Tommy Hudson, 28, a leading money winner on the Professional Bowlers Association tour, underwent four major stomach operations during his youth. Twice, his condition was so grave he was given the last rites of the Catholic Church.
"That's the main reason I turned to bowling," said Hudson, one of 24 match play qualifiers at the Springfield air Lanes Open tournament yesterday. "I loved sports but couldn't compete physically because of my operations. I'm real lucky to be alive. But I began to heal and by the time I was 20, I was averaging 200."
Hudson, from Akron, Ohio, and one of 144 pros who began the competition at Springfield, has struggled through 18 games to qualify for a chance at the top prize of $8,000.
The top 48 participants receive a check, but for the other 96 pros it's a long drive to the next tourney on the 14-stop winter tour. For many, the next stop won't be much different from the last.
Fortunately for Hudson, the long drives have been profitable.
"It's not easy, traveling each weekend, struggling to get a check," said Hudson, currently the third-leading money winner on the tour with $35,143 entering this tournament. "I used to go up and down some. You just have to realize some months you'll do well and other months you won't."
Like many of his fellow colleagues, Hudson is lucky enough to have a sponsor who picks up the expenses for an entire year, taking 40 per cent of the bowler's earnings.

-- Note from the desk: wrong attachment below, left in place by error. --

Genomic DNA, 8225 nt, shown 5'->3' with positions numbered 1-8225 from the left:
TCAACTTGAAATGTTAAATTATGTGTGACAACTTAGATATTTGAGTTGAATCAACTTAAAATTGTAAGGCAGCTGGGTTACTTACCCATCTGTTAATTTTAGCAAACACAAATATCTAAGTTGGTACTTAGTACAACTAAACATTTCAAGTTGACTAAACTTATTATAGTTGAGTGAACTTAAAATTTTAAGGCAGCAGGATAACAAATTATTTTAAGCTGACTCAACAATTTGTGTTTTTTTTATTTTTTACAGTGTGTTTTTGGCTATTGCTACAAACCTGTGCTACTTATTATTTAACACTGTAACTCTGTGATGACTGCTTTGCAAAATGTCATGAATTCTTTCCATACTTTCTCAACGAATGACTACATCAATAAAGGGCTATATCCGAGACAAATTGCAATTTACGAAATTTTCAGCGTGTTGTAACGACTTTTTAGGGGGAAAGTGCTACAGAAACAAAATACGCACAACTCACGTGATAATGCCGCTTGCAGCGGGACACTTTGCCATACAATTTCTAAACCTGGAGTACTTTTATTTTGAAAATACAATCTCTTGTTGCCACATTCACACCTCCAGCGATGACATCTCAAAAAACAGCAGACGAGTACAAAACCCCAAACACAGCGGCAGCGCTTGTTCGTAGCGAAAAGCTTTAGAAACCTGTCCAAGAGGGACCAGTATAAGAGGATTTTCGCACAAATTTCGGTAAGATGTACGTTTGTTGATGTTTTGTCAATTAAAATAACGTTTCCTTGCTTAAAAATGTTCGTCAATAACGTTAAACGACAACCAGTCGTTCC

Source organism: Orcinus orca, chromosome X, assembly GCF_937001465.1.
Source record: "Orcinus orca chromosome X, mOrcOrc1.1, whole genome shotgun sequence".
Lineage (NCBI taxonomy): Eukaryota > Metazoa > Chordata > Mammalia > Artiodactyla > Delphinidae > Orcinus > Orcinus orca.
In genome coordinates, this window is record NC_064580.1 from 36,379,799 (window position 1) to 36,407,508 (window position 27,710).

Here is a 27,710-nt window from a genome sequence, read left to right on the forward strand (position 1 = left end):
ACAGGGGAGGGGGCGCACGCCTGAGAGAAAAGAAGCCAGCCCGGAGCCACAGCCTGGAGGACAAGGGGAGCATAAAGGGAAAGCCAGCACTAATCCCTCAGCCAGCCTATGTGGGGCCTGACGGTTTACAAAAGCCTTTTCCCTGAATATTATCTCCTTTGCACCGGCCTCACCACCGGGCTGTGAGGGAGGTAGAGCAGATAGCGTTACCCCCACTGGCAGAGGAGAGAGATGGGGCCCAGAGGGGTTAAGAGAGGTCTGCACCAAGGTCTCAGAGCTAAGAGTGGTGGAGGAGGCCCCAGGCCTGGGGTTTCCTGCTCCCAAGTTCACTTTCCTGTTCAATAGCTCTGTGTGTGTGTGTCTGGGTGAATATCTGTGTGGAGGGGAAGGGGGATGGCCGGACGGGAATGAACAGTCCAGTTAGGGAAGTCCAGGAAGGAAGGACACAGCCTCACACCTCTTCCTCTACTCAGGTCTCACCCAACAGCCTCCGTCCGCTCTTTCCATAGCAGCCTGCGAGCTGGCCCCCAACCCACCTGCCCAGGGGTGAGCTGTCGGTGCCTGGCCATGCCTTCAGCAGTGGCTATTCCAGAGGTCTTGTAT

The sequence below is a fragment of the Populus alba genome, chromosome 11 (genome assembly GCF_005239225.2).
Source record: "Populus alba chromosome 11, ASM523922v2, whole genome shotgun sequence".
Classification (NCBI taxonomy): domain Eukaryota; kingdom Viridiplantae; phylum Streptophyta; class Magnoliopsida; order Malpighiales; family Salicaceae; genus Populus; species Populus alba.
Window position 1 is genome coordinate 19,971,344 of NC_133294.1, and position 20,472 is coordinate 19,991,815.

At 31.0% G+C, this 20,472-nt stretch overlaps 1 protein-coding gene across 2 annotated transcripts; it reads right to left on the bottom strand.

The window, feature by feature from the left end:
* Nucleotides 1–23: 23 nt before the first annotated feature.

"It takes a lot of pressure off, knowing you have someone backing you," said Hudson, selected the Bowler of the Year in Akron in 1971 and PBA Rookie of the year in 1972. "It's very expensive being on the tour."
Expenses begin with $125 fee for a yearly PBA card. It costs $155 to enter each weekly torney (36 in a year) along with hotel, food, gas, clothing and equipment costs.
Hudson and 14 other bowlers ran into a different sort of hassle this week. To save money, many of the pros travel in motor homes. When they arrived early this week they were informed of a Fairfax County ordinance prohibiting motor homes from being used for living purposes.
Several of the bowlers were enraged, but Hudson and his wife, Barbara, took it in stride.
"We were a little shocked at first. We had never run into anything like this before," said Mrs. Hudson. "Luckly, one of the area bowlers, Charlie George, has a large parking lot in Alexandria and let us stay there for nothing. Before that, we didn't know what we were going to do."
Hudson's stay could have been a shortone had he not rallied yesterday to bowl games of 238, 227 and 213 to finish with a total pin fall of 3,887, good for 10th place. He had started slowly with games of 203, 196 and 204.
"I was struggling a little but I felt I'd find the reins soon," he said. "Every lane is different and you have to adjust. My ball is almost the same each time but I might change my speed or even get a new, harder ball. One thing, you never want to get depressed or let down. The head is the key."
"My next two games were pretty good and the final one, I just went through the motions," he said. "I started rooting for my buddy (Dave Heller) then. I wanted him to make it, too."
Heller, from St. Petersburg, Fla., chalked up the only perfect 300 game of the tournament Wednesday but fell off drastically during his final qualifying games yesterday. However, he finished with a 224 game for a total pin fall of 3,836 and 20th place.